Parkinson disease is one of the most common neurologic disorders of elderly adults, affecting approximately 1.5 million people in the United States. Common signs & symptoms are tremors, stiffness, impaired balance, & shuffling gait. With life expectancy increasing, we can expect to see a rise in PD in our older clients, especially male clients. Massage can help increase the quality of life in our clients with this disease. Other benefits of massage are featured in this blog.
Parkinson disease (PD) is a progressive neurodegenerative disease that produces a syndrome of abnormal movements called parkinsonism. Neurons deteriorate in a section of the midbrain called the basal ganglia, particularly in the substantia nigra. These neurons produce dopamine, a neurotransmitter that regulates voluntary movements. Dopamine is also involved in emotions, mood, & motivation. In fact, 50% of persons with PD have depression; 20% of persons develop dementia.
The classic triad of symptoms includes resting tremors, rigidity, & a slowness of voluntary movements called bradykinesia. Bradykinesia is characterized by difficulty initiating, continuing, or synchronizing motion. Tremors produce a rhythmic, low-amplitude handshaking motion or a repetitive pill-rolling finger motion. These tremors are present only at rest (hence the term resting tremors), disappearing briefly during voluntary movement & reappearing when the limb is stationary. These tremors are enhanced by emotional stress & cease during sleep. Tremors occur less frequently in the legs than in the arms. These symptoms do not appear until 60% to 80% of pigment is lost in the substantia nigra.
Postural abnormalities, another common symptom, are caused by a loss of normal postural reflexes; the person is unable to maintain an upright position of the trunk while standing or walking. This loss of normal postural reflexes causes a standing posture that is stooped (leaning forward with neck flexed). When walking, a propulsive gait is used, consisting of short, shuffling steps with increasing acceleration. Balance is also frequently lost, which leads to falling. Eventually, the face takes on a masklike appearance, one lacking expression. Speech becomes muffled as the voice becomes low & devoid of inflection or a quiet monotone. Chewing & swallowing become difficult, causing drooling.
PD is incurable. Medications called anticholinergics are used to reduce tremors & rigidity; antidepressants are also frequently prescribed. Speech therapy is needed in cases of swallowing & speech impairments. Physical & occupational therapy often help to maximize mobility within the limitations of the disease. Some patients use an implanted deep brain stimulator (DBS) to reduce tremors & other neurologic signs.
Massage Therapy & Parkinson Disease –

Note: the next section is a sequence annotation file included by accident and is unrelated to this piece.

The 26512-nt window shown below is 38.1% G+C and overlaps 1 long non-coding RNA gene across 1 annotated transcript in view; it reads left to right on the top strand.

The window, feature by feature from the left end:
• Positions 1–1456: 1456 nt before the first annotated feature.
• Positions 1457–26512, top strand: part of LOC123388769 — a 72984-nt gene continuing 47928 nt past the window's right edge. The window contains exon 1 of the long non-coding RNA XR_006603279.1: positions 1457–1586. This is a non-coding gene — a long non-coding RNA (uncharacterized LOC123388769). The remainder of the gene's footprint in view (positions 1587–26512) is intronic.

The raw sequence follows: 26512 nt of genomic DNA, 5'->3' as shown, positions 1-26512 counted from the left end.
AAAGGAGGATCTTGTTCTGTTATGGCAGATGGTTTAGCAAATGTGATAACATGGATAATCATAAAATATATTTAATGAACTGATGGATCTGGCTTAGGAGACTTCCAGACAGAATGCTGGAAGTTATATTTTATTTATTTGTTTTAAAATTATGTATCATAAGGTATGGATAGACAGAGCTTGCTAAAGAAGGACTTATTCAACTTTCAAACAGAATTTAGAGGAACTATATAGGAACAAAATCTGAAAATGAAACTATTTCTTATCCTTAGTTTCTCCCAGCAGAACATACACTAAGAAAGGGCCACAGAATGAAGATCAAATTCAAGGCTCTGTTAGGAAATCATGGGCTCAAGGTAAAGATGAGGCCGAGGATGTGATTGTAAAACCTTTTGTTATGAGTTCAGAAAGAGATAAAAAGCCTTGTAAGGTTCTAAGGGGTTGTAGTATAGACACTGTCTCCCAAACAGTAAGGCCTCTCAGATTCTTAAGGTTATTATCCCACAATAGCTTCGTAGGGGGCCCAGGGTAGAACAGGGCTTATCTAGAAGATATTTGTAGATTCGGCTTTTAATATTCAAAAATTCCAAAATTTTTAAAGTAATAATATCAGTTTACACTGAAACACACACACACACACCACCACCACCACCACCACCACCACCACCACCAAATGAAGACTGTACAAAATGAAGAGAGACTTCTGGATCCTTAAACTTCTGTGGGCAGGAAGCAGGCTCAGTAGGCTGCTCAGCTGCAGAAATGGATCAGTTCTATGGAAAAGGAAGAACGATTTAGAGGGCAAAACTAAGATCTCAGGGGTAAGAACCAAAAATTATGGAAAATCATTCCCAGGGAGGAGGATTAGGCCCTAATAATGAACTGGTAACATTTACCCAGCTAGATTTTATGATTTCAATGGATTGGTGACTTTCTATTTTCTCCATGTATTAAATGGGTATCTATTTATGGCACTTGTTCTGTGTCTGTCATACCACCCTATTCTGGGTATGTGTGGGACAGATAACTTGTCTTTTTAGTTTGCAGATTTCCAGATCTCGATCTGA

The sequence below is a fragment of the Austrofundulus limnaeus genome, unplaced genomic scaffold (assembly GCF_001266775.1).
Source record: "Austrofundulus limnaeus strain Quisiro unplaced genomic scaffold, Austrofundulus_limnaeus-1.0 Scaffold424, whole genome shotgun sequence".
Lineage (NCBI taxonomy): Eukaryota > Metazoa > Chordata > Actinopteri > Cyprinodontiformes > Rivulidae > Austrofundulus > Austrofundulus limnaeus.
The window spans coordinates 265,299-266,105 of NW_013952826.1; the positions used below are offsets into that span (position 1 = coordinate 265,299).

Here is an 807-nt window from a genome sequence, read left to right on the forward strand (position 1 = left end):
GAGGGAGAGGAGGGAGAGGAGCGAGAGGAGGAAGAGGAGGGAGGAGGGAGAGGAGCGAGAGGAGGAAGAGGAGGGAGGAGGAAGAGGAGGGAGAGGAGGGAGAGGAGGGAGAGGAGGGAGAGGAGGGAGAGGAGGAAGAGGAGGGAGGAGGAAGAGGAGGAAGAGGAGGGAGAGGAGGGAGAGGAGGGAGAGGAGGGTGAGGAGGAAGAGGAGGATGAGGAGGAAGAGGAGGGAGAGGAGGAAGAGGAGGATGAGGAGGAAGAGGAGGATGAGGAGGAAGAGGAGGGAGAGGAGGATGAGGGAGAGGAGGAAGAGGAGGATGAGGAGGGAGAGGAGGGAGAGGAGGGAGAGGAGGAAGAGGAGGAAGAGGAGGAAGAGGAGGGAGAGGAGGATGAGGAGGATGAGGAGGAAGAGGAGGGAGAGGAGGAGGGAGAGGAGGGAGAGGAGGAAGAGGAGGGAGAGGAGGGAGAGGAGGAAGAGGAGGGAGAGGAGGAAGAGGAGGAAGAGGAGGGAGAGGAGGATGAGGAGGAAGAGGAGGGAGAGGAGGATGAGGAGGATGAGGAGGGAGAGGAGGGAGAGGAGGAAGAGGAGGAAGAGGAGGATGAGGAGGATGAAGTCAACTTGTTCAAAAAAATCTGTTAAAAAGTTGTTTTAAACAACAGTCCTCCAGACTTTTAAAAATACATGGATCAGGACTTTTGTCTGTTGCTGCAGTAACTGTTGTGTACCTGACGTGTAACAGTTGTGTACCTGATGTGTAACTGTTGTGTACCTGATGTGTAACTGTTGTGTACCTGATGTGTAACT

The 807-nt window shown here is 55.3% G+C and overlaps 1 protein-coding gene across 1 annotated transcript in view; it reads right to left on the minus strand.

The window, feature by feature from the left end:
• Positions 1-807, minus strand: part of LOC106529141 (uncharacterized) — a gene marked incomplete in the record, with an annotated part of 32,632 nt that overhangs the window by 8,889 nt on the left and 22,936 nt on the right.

If your client has a deep brain stimulator or DBS, avoid massage over the battery pack, which is usually located in the upper chest wall (like a pacemaker), as well as the posterior neck & skull.
Massage increased activities of daily living including walking and improved self-confidence & well-being. In addition, participants stated they enjoyed the massage experience (1). Physicians rated their patients with PD who received massage as having improved daily living activities (2). In the same study, patients’ indicated they experienced improved activities of daily living & slept better. Furthermore, massage lowered levels of norepinephrine & epinephrine (stress hormones), which implies relaxation (2). One interesting finding in this study was that participants who used progressive muscle relaxation instead of massage experienced increased stress hormones, suggesting that the participants in the study actually found progressive muscle relaxation stressful (2).
Massage is best performed in a position that the client can easily maneuver, which may be a seated position. If the client is a recumbent or lying down during the massage, use only one position such as side-lying. The reason is because activities such as rolling over from the supine position to the lateral or prone position can be quite challenging for persons with PD.
Be sure to take proper precautions to reduce the likelihood of falls which includes removing throw rugs & securing carpet edges; avoiding waxy floors; removing low furniture & objects located on the floor; removing cords & wires on the floor; installing a raised toilet seat if the seat is too low; & checking light sources for adequate illumination.
Articles and Journals Referenced:
- Paterson, C., Allen, J. A., Browning, M., Barlow, G. Ewings. P. (2005). A pilot study of therapeutic massage for people with Parkinson’s disease: The added value of user involvement. Complement Ther Clin Pract. 11(3):161-71.
- Hernandez-Reif, M., Field, T., Largie, S., Cullen, C., Beutler, J., Sanders, C., Weiner, W., Rodriguez-Bateman, D., Zelaya, L., Schanber, S., Kuhn. C. (2002). Parkinson’s disease symptoms are differentially affected by massage therapy vs. progressive muscle relaxation: a pilot study. Journal of Bodywork and Movement Therapies. 6(3):177–82.
Susan Salvo is a board certified massage therapist with 30+ years of experience. Susan is passionate about massage therapy and massage education. You can contact her at firstname.lastname@example.org.